A Texas law legalizing hemp may have given cities like Austin a chance to halt tickets and arrests for small amounts of cannabis.
Later this month, Austin City Councilmembers will vote on a resolution to stop police from penalizing individuals found in possession of low-level amounts of marijuana.
According to a report from the Texas Observer, the resolution which was filed by Austin City Council Member Greg Casar would eliminate police enforcement and penalties for misdemeanor marijuana possession unless there’s an immediate threat to someone’s safety.
“Most Texas voters want to see marijuana legalized. Most Texas voters don’t want to see counties or cities dedicating extra resources to marijuana cases,” Casar told the Texas Tribune. “We’re simply doing what we believe is right given the situation.”
The resolution would also block Austin police from using any resources on lab testing for low-level marijuana possession. Three other council members have co-sponsored the resolution out of 11 total members.
To approve the resolution, two more councilmembers would need to vote in favor of it. If the Jan. 23 city council vote goes in favor of Casar’s resolution, Austin would have until May 1 to update its guidelines and re-train Austin police officers.
Casar told the Texas Observer that citations for petty marijuana possession in Austin have dropped even further since the hemp law took effect, leaving officers with no incentive to enforce current laws because officers they most likely will not be prosecuted by the district attorney’s office.
“Frankly, we’re trying to maintain what’s happening right now, which is that [marijuana] citations are going nowhere,” Casar told the Observer. “Why would we go back to a world where these citations go somewhere?”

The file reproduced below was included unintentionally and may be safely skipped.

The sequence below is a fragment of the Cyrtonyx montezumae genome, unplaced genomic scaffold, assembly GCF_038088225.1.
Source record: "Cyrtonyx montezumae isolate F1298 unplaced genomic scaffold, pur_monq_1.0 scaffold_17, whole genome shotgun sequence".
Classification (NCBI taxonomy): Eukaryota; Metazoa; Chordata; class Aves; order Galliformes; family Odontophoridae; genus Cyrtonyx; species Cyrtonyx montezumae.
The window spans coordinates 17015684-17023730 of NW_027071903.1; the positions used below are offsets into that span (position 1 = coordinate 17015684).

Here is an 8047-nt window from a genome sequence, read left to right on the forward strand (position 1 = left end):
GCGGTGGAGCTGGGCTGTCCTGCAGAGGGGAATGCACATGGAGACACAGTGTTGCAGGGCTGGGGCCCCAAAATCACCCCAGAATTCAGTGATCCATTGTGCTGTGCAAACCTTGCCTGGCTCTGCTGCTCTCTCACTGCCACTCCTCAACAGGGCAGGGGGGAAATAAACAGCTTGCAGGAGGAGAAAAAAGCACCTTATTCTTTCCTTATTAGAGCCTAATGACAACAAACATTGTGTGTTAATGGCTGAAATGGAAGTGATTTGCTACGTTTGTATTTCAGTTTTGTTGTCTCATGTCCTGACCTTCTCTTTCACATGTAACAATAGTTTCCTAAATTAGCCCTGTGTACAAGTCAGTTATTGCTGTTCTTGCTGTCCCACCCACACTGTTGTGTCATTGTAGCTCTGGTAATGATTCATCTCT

Austin is one of the most progressive cities in the deep-red state, and in 2007 Austin city officials authorized law enforcement to cite, rather than arrest, people for low-level marijuana cases.
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In March, Texas lawmakers legalized hemp by removing it from the state’s list of controlled substances in response to the federal 2018 Farm Bill. The non-intoxicating variety of Cannabis sativa L., known as hemp, must have a tetrahydrocannabinol (THC) level lower than 0.3 percent to be legally classified as hemp. Anything over that amount is strictly illegal in Texas.
The unintended impact of the legalization has led to a drop in low-level marijuana prosecution due to the testing required to correctly identify if the cannabis variety is hemp or THC-marijuana. According to the Texas Tribune, Texas’ government-run labs have yet to find a reliable method for testing hemp versus marijuana.
Last summer, TX legalized hemp and, as an unintended side effect, made marijuana prosecution a lot harder.
— Jolie McCullough (@jsmccullou) January 3, 2020
So far all the labs can verify is if THC is in a substance, but not how much THC is in a substance. This has led to new misdemeanor cannabis cases being rejected by prosecutors or held in limbo waiting for more accurate lab testing.
“Last summer, TX legalized hemp and, as an unintended side effect, made marijuana prosecution a lot harder. The outcome: misdemeanor pot cases have dropped by more than half,” Texas Tribune reporter Jolie McCullough wrote in a Jan. 3 tweet.
Hemp is a crop with a wide range of versatility in making products, including CBD oil.